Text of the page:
Greg's slumped sightly sideways, his eyelids lazy with alcohol and food. His t-shirt's skewed on his torso, and he's picking ceaselessly at the label on his bottle with a thumbnail. There's a flush on his cheeks, his lips are bitten and glossy, and where his collar's pulled down at the back of his neck, you can see a curl of reddened skin, oddly rippled and shiny.

It's been so long by the time Greg responds that you've half forgotten you spoke out loud in the first place.

“Maybe I don't feel like dancing,” he says.

At some point between Greg's words and the closing credits, your hand slips from the back of the couch to the ball of Greg's shoulder. It's less than you want to touch him, really, but you know that it's safe, there, and that you're not hurting him. Greg gives a long, slow sigh when you do it, but he doesn't move away.


You're having a bad day. It's always a bad day where kids are concerned, but something about the grade school picture of the kid who's lying in a drawer in autopsy makes you feel like you're looking in a mirror, like your chest is just as open and empty as his is, now. Everything is taking too long to process. The fibres from the sheet he was wrapped in are frustratingly common, the residue from his wrists is glue from basic duct tape, and the dirt in his hair is just dirt, no convenient specific spores or plant material.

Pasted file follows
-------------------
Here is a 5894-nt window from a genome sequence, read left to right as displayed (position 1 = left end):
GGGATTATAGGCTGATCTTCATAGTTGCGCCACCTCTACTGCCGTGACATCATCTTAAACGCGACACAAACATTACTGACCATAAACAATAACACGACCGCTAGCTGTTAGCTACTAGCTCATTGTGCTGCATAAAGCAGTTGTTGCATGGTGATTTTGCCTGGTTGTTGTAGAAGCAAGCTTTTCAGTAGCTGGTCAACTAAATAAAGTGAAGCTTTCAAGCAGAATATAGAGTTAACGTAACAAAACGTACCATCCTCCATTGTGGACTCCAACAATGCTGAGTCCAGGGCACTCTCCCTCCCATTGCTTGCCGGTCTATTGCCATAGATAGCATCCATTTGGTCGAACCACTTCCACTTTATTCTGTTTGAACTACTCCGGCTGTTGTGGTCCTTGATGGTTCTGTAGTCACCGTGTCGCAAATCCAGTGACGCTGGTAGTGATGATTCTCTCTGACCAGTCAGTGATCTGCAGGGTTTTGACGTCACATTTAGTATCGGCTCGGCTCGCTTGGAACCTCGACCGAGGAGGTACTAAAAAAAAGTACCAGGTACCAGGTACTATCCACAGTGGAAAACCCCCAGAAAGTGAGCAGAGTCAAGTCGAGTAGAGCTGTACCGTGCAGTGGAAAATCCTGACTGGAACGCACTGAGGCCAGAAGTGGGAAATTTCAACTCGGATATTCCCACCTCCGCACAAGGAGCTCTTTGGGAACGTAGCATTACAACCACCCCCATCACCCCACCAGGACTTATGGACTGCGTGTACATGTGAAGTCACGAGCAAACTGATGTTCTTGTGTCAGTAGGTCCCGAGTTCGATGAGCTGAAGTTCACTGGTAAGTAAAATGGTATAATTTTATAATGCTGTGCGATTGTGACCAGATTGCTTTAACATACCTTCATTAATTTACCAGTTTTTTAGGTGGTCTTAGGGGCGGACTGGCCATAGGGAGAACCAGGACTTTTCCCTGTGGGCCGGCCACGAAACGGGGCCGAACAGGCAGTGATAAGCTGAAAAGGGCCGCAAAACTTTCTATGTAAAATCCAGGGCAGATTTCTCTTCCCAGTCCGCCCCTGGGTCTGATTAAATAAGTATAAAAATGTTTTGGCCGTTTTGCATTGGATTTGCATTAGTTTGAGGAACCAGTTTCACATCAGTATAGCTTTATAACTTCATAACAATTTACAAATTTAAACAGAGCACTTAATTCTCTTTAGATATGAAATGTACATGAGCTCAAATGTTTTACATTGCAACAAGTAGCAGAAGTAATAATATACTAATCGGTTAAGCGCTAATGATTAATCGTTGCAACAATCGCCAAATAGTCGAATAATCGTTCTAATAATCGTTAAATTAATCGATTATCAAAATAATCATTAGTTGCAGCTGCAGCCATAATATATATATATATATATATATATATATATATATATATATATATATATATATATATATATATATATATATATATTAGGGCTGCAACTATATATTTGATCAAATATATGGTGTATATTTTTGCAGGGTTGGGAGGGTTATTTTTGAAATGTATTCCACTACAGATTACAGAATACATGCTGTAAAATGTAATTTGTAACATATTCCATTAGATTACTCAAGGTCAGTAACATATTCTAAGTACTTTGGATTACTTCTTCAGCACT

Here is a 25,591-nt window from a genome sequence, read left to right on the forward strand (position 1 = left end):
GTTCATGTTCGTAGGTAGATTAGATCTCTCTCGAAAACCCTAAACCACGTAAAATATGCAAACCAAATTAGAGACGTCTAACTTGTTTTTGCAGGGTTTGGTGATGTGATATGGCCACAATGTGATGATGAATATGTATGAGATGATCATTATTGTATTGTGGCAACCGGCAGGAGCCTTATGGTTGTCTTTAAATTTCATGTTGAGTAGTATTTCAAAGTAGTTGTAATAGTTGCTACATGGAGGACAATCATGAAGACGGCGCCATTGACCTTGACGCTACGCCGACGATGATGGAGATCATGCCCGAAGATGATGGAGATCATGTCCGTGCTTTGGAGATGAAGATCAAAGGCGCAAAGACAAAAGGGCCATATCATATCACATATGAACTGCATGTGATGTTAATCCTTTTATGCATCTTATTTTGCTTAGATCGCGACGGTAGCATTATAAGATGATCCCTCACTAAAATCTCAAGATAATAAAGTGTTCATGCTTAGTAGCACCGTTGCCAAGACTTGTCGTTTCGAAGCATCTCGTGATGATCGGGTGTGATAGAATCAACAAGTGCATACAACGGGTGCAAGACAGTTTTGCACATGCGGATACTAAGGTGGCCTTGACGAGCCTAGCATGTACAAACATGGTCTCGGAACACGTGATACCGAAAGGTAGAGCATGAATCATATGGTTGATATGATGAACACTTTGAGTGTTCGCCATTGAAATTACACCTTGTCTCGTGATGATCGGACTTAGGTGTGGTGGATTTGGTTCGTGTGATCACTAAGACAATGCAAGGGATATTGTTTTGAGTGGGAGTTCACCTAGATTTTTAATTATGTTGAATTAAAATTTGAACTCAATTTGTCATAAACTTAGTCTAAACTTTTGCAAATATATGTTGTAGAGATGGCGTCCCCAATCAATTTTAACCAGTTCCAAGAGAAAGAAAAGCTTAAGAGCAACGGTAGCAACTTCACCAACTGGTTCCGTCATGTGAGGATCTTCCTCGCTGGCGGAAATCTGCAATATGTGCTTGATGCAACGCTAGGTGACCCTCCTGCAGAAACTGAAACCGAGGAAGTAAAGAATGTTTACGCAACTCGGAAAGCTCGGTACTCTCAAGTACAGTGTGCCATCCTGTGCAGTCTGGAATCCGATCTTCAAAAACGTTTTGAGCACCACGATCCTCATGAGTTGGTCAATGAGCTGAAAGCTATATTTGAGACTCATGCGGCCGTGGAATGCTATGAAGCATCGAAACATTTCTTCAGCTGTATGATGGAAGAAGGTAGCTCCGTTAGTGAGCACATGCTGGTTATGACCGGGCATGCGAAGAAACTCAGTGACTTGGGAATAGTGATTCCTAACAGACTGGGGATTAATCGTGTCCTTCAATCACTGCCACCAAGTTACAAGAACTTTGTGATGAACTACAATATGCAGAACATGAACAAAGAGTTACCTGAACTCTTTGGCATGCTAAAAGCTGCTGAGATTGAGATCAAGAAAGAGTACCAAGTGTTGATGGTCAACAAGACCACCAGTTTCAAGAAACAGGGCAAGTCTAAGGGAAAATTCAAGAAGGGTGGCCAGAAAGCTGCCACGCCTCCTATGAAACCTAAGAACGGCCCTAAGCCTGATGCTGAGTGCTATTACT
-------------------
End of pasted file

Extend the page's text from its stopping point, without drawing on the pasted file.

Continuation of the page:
Even though you know that DNA takes time to extract and sequence, you're hovering around Greg's lab like a thundercloud, snapping at him like sparks every time he tries to start a casual conversation. After the fourth time you bite out a sharp reply, he kind of flinches, and guilt sinks into your stomach along with the anger already simmering there. It's a hard ball of emotion with prickles that stab up into your throat, and you're horrified to realise your vision's slightly swimmy with unshed tears. You clear your throat; once, twice.